Saturday, June 12, 2010

Conference Dominoes Begin To Fall

Let the chaos begin. Colorado and Nebraska were the first schools to announce conference moves in what is expected to be a summer riddled with realignment.

The Buffaloes are headed further west to the Pac-10, tentatively effective in 2012, while the Cornhuskers are headed east to the Big Ten, effective in July 2011.

Boise State, a school that has been a menace to BCS conference schools over the past decade, enhanced its image by moving from the WAC where it has dominated its conference foes to the much more competitive and balanced Mountain West. TCU, Utah, and now Boise State headline a conference pining to negotiate with the BCS for an automatic bid into one of its lucrative bowls.

Of course, Colorado, Nebraska, and Boise State are only the tip of the iceberg in what some are saying will be a titanic shift in collegiate athletics.

Notre Dame and Texas are the two institutions said to hold the keys for how the rest of the summer will shakeout. If either school makes a decision to move, or stay, it will impact the decisions of others.

Independence is at the forefront of the conversations about the Irish. Some say the Irish can no longer afford to stay independent because of potential lost revenues from what may evolve into four elite super conferences of 16 teams each. Of course, those people have absolutely no clue what they are talking about.

Notre Dame Athletics Director Jack Swarbrick, a '76 alum, knows better than to waltz into town and hastily sever hundreds of years of tradition forged by an independent identity.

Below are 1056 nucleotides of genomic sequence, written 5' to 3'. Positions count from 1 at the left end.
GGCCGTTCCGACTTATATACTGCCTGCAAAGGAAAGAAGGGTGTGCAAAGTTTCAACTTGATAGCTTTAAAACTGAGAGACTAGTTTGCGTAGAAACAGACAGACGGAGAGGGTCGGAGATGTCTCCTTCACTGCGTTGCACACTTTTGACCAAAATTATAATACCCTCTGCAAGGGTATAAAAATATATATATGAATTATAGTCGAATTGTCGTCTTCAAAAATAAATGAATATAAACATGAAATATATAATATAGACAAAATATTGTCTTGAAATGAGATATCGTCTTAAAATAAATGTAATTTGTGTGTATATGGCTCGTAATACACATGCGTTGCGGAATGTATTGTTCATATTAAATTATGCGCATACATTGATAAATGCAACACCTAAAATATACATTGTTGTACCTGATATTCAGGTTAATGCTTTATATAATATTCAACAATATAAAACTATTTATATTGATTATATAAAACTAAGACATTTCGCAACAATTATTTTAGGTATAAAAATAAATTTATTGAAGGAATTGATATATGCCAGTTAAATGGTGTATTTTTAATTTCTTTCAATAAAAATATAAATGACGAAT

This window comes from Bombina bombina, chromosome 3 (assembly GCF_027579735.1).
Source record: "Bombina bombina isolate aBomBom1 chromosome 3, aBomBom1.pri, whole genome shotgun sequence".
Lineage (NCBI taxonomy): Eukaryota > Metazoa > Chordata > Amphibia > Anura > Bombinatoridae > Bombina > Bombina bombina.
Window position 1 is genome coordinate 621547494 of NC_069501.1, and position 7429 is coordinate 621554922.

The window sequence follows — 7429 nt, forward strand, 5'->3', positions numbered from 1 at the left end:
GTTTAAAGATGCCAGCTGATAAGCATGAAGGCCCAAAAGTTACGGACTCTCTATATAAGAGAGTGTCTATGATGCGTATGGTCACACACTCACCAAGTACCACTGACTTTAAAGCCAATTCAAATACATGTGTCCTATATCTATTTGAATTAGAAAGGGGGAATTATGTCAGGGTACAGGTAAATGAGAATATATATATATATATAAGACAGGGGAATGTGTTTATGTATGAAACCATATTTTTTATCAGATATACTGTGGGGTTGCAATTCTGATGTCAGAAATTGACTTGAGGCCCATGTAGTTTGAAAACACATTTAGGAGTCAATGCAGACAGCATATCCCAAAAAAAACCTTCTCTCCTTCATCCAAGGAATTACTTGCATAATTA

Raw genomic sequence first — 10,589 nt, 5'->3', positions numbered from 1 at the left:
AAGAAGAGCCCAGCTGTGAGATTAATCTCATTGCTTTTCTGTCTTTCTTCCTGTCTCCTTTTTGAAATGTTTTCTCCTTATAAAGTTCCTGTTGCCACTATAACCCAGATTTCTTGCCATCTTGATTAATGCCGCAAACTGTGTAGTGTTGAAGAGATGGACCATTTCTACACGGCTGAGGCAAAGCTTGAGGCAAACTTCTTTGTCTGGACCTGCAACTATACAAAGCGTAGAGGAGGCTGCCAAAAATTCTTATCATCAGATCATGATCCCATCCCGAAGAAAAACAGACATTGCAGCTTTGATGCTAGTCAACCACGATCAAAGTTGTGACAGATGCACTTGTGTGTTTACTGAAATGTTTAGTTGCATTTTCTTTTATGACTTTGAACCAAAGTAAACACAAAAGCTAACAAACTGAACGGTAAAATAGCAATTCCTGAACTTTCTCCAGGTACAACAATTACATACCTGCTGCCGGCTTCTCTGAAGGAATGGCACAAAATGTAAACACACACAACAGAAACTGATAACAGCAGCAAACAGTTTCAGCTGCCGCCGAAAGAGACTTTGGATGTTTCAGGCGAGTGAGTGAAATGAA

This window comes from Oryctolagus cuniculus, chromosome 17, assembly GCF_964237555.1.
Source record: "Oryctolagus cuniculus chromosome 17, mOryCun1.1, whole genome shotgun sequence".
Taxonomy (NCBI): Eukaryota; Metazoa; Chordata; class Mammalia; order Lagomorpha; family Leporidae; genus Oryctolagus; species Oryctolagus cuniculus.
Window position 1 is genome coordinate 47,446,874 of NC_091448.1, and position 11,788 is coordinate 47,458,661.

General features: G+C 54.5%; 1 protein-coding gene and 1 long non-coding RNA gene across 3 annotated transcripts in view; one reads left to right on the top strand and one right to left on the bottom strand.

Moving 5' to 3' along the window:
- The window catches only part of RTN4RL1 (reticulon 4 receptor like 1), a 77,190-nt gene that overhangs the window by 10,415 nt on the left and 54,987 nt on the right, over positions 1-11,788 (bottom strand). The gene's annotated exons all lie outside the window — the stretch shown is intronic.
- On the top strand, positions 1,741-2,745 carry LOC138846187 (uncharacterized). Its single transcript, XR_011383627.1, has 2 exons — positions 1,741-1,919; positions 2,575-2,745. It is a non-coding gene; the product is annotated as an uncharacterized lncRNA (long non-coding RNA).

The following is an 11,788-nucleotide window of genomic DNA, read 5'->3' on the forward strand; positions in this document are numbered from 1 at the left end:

The opportunity cost of alienating an extremely loyal fan base ripe with deep pockets does not outweigh any potential gained revenue from a newly formed super conference TV network.

And then there is Texas, a school with not only national championship-caliber football and basketball teams but a plethora of other 'olympic' sports, like baseball, track and field, tennis, and swimming.

Longhorns' fans know that their school is being coveted by several conferences including its current dwelling the Big XII, Pac-10, SEC, and Big Ten. Burnt Orange Nation would bring one of the most profitable brands in all of collegiate athletics to the most compelling (and profitable) bidder.

Some indications cite that Texas, Texas Tech, Texas A&M, Oklahoma, and Oklahoma State will all head to the Pac-10 to form a super conference of 16 teams (thanks in part to the newly added Buffaloes). Other speculation pits the Aggies of Texas A&M in the SEC.

Truth be told, no one save for the board of trustees at each of the involved institutions has any idea what will unfold.

Right now there is a lot of guess work and hedged bets being made by athletics directors everywhere.

For instance, Nebraska's AD Tom Osborne indicated that his school was too apprehensive about what might happen to sit back and watch things unfold. The 'Huskers issued a preemptive strike to do what it felt was its best opportunity to emerge unharmed from the impending raid of the Big XII.

When the smoke has cleared at the end of the summer the Big XII, Big Ten, Pac-10, MWC, and Big East will all look remarkably different from how they ended the spring.

Alas, any outcomes from conference realignment will not likely be seen on the fields of play until 2011. Consequently, I am reserving any judgment or excitement toward the supposed new super conferences until that time.

With the start of the college football season right around the corner this sports fan is appreciative of the parent that supports each conference: the NCAA.

At the end of the day collegiate athletics falls under one large entity, thankfully not individual conferences.

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